If you’re traveling with very young children but don’t have a car seat or stroller handy to keep them restrained, it can be helpful to corral them into a corner, then position yourself in such a way that they have to clamber over you if they want to get out. (If you’re stranded overnight in an airport with a toddler, I am so, so sorry.)

Remember to set an alarm

After all that effort, you’ll definitely want to make sure you don’t miss your next flight out. I usually set myself multiple alarms set for about 30 minutes before boarding time, just to give myself enough buffer time in case I need to go through security again, print out a new boarding pass, talk to a gate agent or even just grab a coffee and brush my teeth. If I’m using headphones to block out ambient sound, I plug them into my phone so I’ll hear the alarm go off. When I’m using earplugs, I turn on my vibrate functionality and hold the phone in my hand as I sleep.

Prefer a hotel? Here's how to get a last-minute room near the airport

Last summer, TPG’s Summer Hull was stranded in the Midwest for almost 24 hours due to a weather-related diversion. Her top tip from the experience? “Arrange your own transportation to the hotel so you can check in before everyone else.” SUMMER HULL/THE POINTS GUY

If all of that sounds too overwhelming and you just want to find a hotel room near the airport instead, here are a few strategies TPG editors deploy.

First, if the airline offers you a free room, take it — but skip the van full of other passengers and arrange your own transportation to the hotel to beat the crowds.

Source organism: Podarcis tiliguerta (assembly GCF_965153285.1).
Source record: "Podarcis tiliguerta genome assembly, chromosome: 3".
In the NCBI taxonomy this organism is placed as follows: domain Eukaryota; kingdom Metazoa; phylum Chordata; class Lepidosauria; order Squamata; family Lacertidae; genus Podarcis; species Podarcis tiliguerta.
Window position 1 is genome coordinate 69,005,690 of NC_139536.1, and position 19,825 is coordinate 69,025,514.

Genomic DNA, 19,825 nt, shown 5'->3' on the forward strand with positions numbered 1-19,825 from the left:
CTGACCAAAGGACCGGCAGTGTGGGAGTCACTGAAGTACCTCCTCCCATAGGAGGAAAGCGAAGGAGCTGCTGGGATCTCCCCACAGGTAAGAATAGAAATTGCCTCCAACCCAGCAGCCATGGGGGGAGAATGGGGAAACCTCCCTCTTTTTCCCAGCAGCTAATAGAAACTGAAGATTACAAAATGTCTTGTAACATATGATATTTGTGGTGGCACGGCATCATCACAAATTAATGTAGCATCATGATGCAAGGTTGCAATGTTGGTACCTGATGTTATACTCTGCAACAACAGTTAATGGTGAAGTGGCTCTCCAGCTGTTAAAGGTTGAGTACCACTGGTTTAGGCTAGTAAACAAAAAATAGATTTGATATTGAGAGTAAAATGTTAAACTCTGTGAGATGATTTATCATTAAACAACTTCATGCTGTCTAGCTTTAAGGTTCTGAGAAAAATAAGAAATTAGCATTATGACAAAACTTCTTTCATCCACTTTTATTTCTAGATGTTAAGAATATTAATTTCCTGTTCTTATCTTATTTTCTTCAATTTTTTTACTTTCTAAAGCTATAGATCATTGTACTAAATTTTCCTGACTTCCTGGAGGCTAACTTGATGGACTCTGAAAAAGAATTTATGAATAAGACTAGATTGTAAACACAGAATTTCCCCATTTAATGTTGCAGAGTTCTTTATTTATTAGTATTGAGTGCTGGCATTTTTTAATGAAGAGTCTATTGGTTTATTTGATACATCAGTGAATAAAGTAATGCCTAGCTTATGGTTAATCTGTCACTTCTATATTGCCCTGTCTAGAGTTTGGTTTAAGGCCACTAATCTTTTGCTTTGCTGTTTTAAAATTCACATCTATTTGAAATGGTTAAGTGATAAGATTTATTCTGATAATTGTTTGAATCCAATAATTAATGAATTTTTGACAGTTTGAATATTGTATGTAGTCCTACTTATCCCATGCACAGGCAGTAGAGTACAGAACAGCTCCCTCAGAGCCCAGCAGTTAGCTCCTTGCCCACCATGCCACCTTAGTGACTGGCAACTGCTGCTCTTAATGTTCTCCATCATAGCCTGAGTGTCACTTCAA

If you’ve received a voucher from your airline, do make sure you read the fine print carefully; many times, vouchers can only be used with a specific hotel that has an agreement in place with the airline.

If your airline doesn't offer you a room, use an app such as HotelTonight to search for last-minute room availability. Use the map functionality to search for the closest property that fits your needs, and also check to see if the hotel offers shuttle service from the terminal.

Related: What you can ask from an airline after a delayed or canceled flight

Don't forget to check hotels that are directly connected to the airport, so you can forgo additional ground transportation. Some of these properties are so good, we'd stay at them even if we weren't stuck at the airport. The iconic TWA hotel at New York’s John F. Kennedy International Airport (JFK) is a great example that’s featured on our list of the 10 best airport hotels in the U.S. and Canada. In San Francisco, the Grand Hyatt SFO exceeded expectations for TPG’s Summer Hull over a holiday trip. (See our favorite international airport hotels here.)

Keep in mind that the right travel insurance, such as credit card trip protection or an independent travel insurance plan, could get you a free night’s hotel stay. You will still need to swipe your credit card when you check in, but your insurer will reimburse you for the cost later on if your delay is eligible for coverage.

Bottom line

Being forced to stay the night in an airport thanks to inclement weather or flight cancelation is not ideal, but there are some ways you can make it more bearable. This is one guide I hope you never have to use (unless you want to). And if you do end up bailing out for a hotel, use our tips above to beat the crowds and help secure a room.

Additional reporting by Melissa Klurman.

Featured image by Getty Images/iStockphoto
Editorial disclaimer: Opinions expressed here are the author’s alone, not those of any bank, credit card issuer, airline or hotel chain, and have not been reviewed, approved or otherwise endorsed by any of these entities.